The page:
Female Right at Home caregiver and female senior client are walking arm in arm outside while looking at flowers Female Right at Home caregiver and female senior client are walking arm in arm outside while looking at flowers

How Seniors Can Improve Their Mobility and Reduce Fall Risk

For many seniors, the fear of falling can be a big worry. Falls can lead to serious injuries, and recovery can be more difficult the older a person is. Because of this, many older adults avoid socializing or physical activity. The good news is that for most, there are ways to reduce fall risk and keep moving confidently. Here’s how older adults can improve their mobility and put those fears to rest.

What Causes Older Adults To Fall?

According to the Centers for Disease Control and Prevention, 1 out of 4 older people will fall each year, and less than half will tell their doctor. If a senior has experienced a fall, they have double the chance of falling again. Many health conditions and risk factors can contribute to why a senior may be more at risk for a fall, including:

  • Lower body weakness.
  • Vitamin D deficiency.
  • Difficulties with walking and balance.
  • Use of medicines, such as tranquilizers, sedatives, or antidepressants.
  • Vision problems.
  • Foot pain or poor footwear.
  • Home hazards.

Most falls are caused by a combination of risk factors. The more risk factors a person has, the greater their chances of falling.

Some older adults can experience a fall out of the blue—a so-called “drop attack.” It can happen without any obvious trip or slip, making it particularly frightening.

All older adults who experience a fall should be diligent about telling their doctor regardless of the cause, so together, they can explore ways to prevent one from happening again.

Reduce Your Fall Risk: Tips for Seniors

There are many simple things you can do to reduce your risk of falling beyond consulting your physician. These things include:

Staying Active. Regular exercise is key to staying mobile. Focus on activities that strengthen your legs and improve your balance. Walking, swimming, and tai chi are great options. These activities not only boost your muscle strength but also enhance your balance, making you less likely to fall.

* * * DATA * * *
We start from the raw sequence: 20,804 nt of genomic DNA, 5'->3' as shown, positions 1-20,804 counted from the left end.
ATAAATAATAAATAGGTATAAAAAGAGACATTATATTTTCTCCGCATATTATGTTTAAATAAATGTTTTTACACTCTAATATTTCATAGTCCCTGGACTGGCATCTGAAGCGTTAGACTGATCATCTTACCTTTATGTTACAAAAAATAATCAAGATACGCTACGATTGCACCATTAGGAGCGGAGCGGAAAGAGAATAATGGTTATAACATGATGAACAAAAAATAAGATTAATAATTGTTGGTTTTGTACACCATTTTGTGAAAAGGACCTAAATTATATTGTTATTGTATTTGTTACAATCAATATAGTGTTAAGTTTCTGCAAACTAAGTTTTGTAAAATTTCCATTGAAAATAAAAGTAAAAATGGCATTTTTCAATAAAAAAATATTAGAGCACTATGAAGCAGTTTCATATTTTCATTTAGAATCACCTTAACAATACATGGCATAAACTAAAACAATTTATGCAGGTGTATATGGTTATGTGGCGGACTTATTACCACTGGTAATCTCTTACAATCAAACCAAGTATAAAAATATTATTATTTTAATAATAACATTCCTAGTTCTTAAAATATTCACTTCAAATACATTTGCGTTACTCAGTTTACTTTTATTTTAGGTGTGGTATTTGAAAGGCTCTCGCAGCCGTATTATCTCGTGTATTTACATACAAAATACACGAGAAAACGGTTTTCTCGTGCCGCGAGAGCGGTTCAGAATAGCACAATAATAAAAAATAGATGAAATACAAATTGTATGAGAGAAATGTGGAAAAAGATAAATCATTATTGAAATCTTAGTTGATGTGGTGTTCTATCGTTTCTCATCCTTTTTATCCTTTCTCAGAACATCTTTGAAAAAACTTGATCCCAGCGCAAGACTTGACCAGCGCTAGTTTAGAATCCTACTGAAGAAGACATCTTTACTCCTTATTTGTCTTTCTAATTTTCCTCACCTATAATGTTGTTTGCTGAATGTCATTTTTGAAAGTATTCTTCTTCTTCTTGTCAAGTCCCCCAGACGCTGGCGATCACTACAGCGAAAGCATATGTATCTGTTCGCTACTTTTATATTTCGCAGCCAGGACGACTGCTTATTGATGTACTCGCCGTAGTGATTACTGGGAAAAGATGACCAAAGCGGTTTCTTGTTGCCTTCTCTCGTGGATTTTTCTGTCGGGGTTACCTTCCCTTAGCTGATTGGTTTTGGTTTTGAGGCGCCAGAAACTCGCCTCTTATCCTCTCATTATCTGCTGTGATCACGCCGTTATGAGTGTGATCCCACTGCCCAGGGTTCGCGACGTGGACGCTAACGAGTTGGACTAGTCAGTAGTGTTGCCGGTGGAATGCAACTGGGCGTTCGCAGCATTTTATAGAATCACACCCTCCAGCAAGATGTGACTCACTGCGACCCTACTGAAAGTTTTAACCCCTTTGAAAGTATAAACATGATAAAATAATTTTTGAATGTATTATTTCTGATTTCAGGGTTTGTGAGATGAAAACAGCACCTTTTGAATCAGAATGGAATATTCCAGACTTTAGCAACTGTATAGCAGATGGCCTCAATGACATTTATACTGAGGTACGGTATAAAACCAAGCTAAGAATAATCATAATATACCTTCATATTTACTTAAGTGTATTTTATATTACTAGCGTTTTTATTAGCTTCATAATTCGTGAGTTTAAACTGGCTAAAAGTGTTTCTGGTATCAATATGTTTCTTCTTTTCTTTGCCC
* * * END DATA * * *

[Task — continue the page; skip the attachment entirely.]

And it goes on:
Keeping a Check on Your Vision and Hearing. Believe it or not, our eyes and ears play a big role in keeping us balanced. Make sure to have regular vision and hearing checkups. If your glasses or hearing aids need an update, don’t wait. The clearer you see and hear, the better you navigate your surroundings.

Reviewing Your Medications. Some medicines can make you feel dizzy or drowsy, increasing the risk of falling. Have a chat with your doctor about all the medications you’re taking. Your doctor can check if any of them might be affecting your balance and, if necessary, adjust your prescriptions.

Making Your Home Safer. A safe home is a fall-free home. Remove tripping hazards like loose rugs, cords, and clutter. Make sure your home is well lit, especially at night, to avoid stumbling in the dark. Grab bars in the bathroom and handrails on stairs can also be a big help.

Wearing the Right Shoes. Good shoes aren’t just about style; they’re about safety, too. Wear shoes with nonslip soles that give good support. Avoid walking around in socks or slippers that could easily slide off or cause you to trip.

Staying Hydrated and Eating Well. Eating a balanced diet and staying hydrated can also help reduce fall risk. Good nutrition supports muscle strength and keeps your bones healthy. Drinking plenty of water helps prevent dehydration, which may cause you to feel lightheaded or dizzy.

Learning To Fall—and Getting Back Up Safely. “Most of our instinctive actions when we start to fall are more likely to get us hurt,” says an article from Harvard Health. Yes, there are “safer” ways to fall and safe ways to get back up. Learning how to get up safely can prevent further injury. Ask your doctor or a physical therapist for tips on minimizing injuries if you fall.

Falling might seem like a big fear for seniors, but there are ways to minimize the risk. By staying active, making some adjustments around the house, and keeping up with regular health checkups, older adults can help keep themselves on their feet and moving freely. Just take it one safe step at a time!

How Right at Home Can Help

Whether due to aging, a health condition, or recovery from an illness, Right at Home can be there to help lend a steady hand at just the right time. Our trained and bonded/insured caregivers provide a wide range of services, from companionship and light housekeeping to help with mobility. Use our office locator to find the office closest to you and ask for a FREE in-home consultation.

Right at Home offers a FREE downloadable Fall Prevention Guide with handy tips and a checklist of things to review in your home to ensure a safer environment.

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